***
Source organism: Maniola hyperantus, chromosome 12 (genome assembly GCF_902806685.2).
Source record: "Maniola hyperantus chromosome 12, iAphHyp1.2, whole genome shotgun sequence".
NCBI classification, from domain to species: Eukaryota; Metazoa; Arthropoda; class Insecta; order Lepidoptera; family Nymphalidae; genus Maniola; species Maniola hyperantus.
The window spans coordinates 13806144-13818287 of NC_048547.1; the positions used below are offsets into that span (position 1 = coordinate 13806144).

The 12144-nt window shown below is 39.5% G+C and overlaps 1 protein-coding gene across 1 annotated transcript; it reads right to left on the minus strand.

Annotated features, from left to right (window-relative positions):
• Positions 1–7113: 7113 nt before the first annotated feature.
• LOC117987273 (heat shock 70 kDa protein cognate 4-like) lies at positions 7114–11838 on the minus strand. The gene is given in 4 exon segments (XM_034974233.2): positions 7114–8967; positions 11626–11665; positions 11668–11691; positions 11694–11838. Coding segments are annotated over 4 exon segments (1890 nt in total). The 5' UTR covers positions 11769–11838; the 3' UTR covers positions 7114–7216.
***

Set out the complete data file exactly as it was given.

Source organism: Maniola hyperantus, chromosome 12 (genome assembly GCF_902806685.2).
Source record: "Maniola hyperantus chromosome 12, iAphHyp1.2, whole genome shotgun sequence".
NCBI classification, from domain to species: Eukaryota; Metazoa; Arthropoda; class Insecta; order Lepidoptera; family Nymphalidae; genus Maniola; species Maniola hyperantus.
The window spans coordinates 13806144-13818287 of NC_048547.1; the positions used below are offsets into that span (position 1 = coordinate 13806144).

The 12144-nt window shown below is 39.5% G+C and overlaps 1 protein-coding gene across 1 annotated transcript; it reads right to left on the minus strand.

Annotated features, from left to right (window-relative positions):
• Positions 1–7113: 7113 nt before the first annotated feature.
• LOC117987273 (heat shock 70 kDa protein cognate 4-like) lies at positions 7114–11838 on the minus strand. The gene is given in 4 exon segments (XM_034974233.2): positions 7114–8967; positions 11626–11665; positions 11668–11691; positions 11694–11838. Coding segments are annotated over 4 exon segments (1890 nt in total). The 5' UTR covers positions 11769–11838; the 3' UTR covers positions 7114–7216.